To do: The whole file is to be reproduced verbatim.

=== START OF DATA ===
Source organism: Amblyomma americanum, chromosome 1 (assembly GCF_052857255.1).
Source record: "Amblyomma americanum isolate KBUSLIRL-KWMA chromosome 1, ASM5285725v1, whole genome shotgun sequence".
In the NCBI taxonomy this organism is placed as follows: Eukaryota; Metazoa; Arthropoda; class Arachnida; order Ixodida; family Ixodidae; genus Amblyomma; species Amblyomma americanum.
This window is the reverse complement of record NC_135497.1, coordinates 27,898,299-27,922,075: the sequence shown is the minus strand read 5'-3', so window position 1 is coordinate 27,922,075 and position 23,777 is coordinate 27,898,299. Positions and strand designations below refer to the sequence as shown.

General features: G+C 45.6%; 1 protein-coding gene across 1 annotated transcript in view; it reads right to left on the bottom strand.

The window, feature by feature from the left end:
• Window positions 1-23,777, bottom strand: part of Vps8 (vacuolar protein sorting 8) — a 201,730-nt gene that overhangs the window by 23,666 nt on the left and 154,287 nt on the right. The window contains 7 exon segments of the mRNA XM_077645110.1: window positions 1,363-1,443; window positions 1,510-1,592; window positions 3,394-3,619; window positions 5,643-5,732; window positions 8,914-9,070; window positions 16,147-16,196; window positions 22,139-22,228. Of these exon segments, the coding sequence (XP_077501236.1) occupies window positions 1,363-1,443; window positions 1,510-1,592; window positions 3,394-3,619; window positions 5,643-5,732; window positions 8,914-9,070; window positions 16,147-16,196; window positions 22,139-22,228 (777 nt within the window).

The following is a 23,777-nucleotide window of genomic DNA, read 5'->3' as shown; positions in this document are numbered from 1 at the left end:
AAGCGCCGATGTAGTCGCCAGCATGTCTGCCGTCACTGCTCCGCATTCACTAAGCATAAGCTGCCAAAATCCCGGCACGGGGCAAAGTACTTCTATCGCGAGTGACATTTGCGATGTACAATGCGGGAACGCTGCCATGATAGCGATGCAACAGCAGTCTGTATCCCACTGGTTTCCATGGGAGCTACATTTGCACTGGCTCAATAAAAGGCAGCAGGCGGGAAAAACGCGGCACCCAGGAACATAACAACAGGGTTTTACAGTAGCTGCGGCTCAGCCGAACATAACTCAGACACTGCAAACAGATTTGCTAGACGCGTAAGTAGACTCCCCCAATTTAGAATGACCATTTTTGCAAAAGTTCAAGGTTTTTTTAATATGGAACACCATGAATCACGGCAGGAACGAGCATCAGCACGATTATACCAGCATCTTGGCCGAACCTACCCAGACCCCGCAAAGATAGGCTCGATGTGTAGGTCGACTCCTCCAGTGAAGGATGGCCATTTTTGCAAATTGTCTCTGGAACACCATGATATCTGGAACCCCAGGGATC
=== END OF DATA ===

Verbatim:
Source organism: Amblyomma americanum, chromosome 1 (assembly GCF_052857255.1).
Source record: "Amblyomma americanum isolate KBUSLIRL-KWMA chromosome 1, ASM5285725v1, whole genome shotgun sequence".
In the NCBI taxonomy this organism is placed as follows: Eukaryota; Metazoa; Arthropoda; class Arachnida; order Ixodida; family Ixodidae; genus Amblyomma; species Amblyomma americanum.
This window is the reverse complement of record NC_135497.1, coordinates 27,898,299-27,922,075: the sequence shown is the minus strand read 5'-3', so window position 1 is coordinate 27,922,075 and position 23,777 is coordinate 27,898,299. Positions and strand designations below refer to the sequence as shown.

General features: G+C 45.6%; 1 protein-coding gene across 1 annotated transcript in view; it reads right to left on the bottom strand.

The window, feature by feature from the left end:
• Window positions 1-23,777, bottom strand: part of Vps8 (vacuolar protein sorting 8) — a 201,730-nt gene that overhangs the window by 23,666 nt on the left and 154,287 nt on the right. The window contains 7 exon segments of the mRNA XM_077645110.1: window positions 1,363-1,443; window positions 1,510-1,592; window positions 3,394-3,619; window positions 5,643-5,732; window positions 8,914-9,070; window positions 16,147-16,196; window positions 22,139-22,228. Of these exon segments, the coding sequence (XP_077501236.1) occupies window positions 1,363-1,443; window positions 1,510-1,592; window positions 3,394-3,619; window positions 5,643-5,732; window positions 8,914-9,070; window positions 16,147-16,196; window positions 22,139-22,228 (777 nt within the window).

The following is a 23,777-nucleotide window of genomic DNA, read 5'->3' as shown; positions in this document are numbered from 1 at the left end:
AAGCGCCGATGTAGTCGCCAGCATGTCTGCCGTCACTGCTCCGCATTCACTAAGCATAAGCTGCCAAAATCCCGGCACGGGGCAAAGTACTTCTATCGCGAGTGACATTTGCGATGTACAATGCGGGAACGCTGCCATGATAGCGATGCAACAGCAGTCTGTATCCCACTGGTTTCCATGGGAGCTACATTTGCACTGGCTCAATAAAAGGCAGCAGGCGGGAAAAACGCGGCACCCAGGAACATAACAACAGGGTTTTACAGTAGCTGCGGCTCAGCCGAACATAACTCAGACACTGCAAACAGATTTGCTAGACGCGTAAGTAGACTCCCCCAATTTAGAATGACCATTTTTGCAAAAGTTCAAGGTTTTTTTAATATGGAACACCATGAATCACGGCAGGAACGAGCATCAGCACGATTATACCAGCATCTTGGCCGAACCTACCCAGACCCCGCAAAGATAGGCTCGATGTGTAGGTCGACTCCTCCAGTGAAGGATGGCCATTTTTGCAAATTGTCTCTGGAACACCATGATATCTGGAACCCCAGGGATC